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Two translators: Gramsci and Sraffa

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  • Ginzburg, Andrea

    () (University of Modena and Reggio Emilia)

Abstract

Through the Prison Notebooks and the papers left by Sraffa, it is possible to attempt a reconstruction of the intellectual paths taken by the two authors and discover unexpected convergences, as well as obvious differences. The key concept employed here is that of the 'translatability of scientific languages'. From this concept, Boothman has argued, stems the ‘open’ character of Gramsci’s Marxism. The theme of the translatability of languages is also present in Sraffa: in a Note written after the important theoretical turning point of the summer of 1927, he states his intention to write a book that will consist in the translation of Marx into English, that is in the translation of the ‘metaphysics’ of Hegel into that of Hume. It can be shown that issues that have a prominent importance in Gramsci’s thought help us to understand the meaning and importance of Production of Commodities by Means of Commodities.

Suggested Citation

  • Ginzburg, Andrea, 2014. "Two translators: Gramsci and Sraffa," Centro Sraffa Working Papers CSWP1, Centro di Ricerche e Documentazione "Piero Sraffa".
  • Handle: RePEc:ris:sraffa:0001
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    File URL: http://www.centrosraffa.org/public/01e254a2-7435-446e-9189-d646fb17ff46.pdf
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    References listed on IDEAS

    as
    1. Luigi L. Pasinetti, 2012. "Piero Sraffa and the future of economics," Cambridge Journal of Economics, Oxford University Press, vol. 36(6), pages 1303-1314.
    2. David Andrews, 1999. "Continuity and change in Keynes's thought: the importance of Hume," The European Journal of the History of Economic Thought, Taylor & Francis Journals, vol. 6(1), pages 1-21.
    3. Hume, David, 1739. "A Treatise of Human Nature (I) Of the Understanding," History of Economic Thought Books, McMaster University Archive for the History of Economic Thought, volume 1, number hume1739.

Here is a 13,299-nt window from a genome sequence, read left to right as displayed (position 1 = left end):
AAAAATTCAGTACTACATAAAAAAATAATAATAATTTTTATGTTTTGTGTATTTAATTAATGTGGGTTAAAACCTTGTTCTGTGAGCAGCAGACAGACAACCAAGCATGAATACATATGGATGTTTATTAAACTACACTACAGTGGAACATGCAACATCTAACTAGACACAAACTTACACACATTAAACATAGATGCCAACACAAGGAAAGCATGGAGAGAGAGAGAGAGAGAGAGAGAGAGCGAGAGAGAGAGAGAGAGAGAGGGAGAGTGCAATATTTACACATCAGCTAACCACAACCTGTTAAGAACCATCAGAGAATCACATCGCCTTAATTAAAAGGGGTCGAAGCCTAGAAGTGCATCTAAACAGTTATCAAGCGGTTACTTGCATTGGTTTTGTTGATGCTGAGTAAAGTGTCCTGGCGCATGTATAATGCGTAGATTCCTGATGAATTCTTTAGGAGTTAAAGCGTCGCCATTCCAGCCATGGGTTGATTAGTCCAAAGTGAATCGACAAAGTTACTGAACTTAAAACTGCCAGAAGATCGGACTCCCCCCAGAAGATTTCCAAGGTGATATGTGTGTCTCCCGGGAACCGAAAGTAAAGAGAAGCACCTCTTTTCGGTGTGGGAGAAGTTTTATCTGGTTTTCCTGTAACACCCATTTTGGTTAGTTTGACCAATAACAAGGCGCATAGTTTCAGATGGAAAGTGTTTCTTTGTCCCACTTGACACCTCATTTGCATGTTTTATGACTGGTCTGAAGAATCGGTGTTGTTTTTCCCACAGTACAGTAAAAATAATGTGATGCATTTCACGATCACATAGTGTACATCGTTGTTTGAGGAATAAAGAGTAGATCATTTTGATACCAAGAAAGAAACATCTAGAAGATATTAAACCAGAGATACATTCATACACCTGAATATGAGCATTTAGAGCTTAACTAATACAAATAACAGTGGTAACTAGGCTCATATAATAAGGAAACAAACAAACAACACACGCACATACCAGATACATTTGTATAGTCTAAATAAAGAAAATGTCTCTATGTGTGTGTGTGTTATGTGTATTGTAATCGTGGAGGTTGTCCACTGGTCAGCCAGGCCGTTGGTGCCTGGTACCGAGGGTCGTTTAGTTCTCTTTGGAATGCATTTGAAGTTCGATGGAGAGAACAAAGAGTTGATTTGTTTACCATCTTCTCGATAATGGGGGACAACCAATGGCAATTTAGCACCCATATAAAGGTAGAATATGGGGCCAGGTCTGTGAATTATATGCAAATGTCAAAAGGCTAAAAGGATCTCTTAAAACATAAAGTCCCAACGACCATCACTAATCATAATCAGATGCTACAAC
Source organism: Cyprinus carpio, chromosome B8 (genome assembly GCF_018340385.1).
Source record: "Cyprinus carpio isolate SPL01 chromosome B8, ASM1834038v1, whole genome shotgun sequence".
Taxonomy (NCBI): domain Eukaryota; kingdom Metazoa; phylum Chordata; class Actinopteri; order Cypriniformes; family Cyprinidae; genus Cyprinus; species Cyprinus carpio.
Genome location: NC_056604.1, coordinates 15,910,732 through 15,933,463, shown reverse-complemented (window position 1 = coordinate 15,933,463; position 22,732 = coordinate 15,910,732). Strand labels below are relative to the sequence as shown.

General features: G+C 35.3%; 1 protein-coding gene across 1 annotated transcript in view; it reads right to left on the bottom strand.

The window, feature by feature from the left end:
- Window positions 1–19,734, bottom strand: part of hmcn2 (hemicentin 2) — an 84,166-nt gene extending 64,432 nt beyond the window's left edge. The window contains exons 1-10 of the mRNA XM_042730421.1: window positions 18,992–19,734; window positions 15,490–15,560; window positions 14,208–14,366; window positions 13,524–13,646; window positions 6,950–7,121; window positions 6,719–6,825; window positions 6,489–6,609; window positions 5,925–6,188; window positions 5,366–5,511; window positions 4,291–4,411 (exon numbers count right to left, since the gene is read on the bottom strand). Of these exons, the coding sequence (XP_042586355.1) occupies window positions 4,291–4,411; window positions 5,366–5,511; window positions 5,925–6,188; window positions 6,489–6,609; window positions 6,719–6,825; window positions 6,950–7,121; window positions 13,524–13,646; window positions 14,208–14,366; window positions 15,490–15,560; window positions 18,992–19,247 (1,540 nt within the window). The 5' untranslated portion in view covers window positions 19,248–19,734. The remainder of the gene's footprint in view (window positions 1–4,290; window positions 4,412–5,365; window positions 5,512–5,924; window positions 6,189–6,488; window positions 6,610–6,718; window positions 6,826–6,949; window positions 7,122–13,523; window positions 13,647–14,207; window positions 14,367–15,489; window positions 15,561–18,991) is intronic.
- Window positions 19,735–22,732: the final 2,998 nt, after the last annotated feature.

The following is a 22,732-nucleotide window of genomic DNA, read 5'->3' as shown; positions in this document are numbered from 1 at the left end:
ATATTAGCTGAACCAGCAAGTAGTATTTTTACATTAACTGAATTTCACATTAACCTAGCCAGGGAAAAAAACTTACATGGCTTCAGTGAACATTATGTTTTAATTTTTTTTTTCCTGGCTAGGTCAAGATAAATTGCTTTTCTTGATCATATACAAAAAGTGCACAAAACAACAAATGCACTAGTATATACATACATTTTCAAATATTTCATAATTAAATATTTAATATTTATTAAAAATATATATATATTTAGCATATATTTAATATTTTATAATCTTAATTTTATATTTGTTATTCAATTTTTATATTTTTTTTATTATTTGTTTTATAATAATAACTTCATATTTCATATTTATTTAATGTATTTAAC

4. Hume, David, 1740. "A Treatise of Human Nature (III) Of Morals," History of Economic Thought Books, McMaster University Archive for the History of Economic Thought, volume 3, number hume1740.
    5. Nerio Naldi, 2000. "The friendship between Piero Sraffa and Antonio Gramsci in the years 1919-1927," The European Journal of the History of Economic Thought, Taylor & Francis Journals, vol. 7(1), pages 79-114.
    6. Hume, David, 1739. "A Treatise of Human Nature (II) Of the Passions," History of Economic Thought Books, McMaster University Archive for the History of Economic Thought, volume 2, number hume1739a.
    7. Fabio Ravagnani, 2001. "Notes on a Mischaracterization of the Classical Theory of Value," Review of Political Economy, Taylor & Francis Journals, vol. 13(3), pages 355-363.
    8. Heinz D. Kurz, 2012. "Don't treat too ill my Piero! Interpreting Sraffa's papers," Cambridge Journal of Economics, Oxford University Press, vol. 36(6), pages 1535-1569.
    9. Christian Gehrke & Heinz D. Kurz, 2006. "Sraffa on von Bortkiewicz: Reconstructing the Classical Theory of Value and Distribution," History of Political Economy, Duke University Press, vol. 38(1), pages 91-149, Spring.
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    More about this item

    Keywords

    Sraffa; Gramsci; Ricardo; Surplus Approach; causality;

    JEL classification:

    • B00 - Schools of Economic Thought and Methodology - - General - - - History of Economic Thought, Methodology, and Heterodox Approaches
    • B24 - Schools of Economic Thought and Methodology - - History of Economic Thought since 1925 - - - Socialist; Marxist; Scraffian
    • B51 - Schools of Economic Thought and Methodology - - Current Heterodox Approaches - - - Socialist; Marxian; Sraffian

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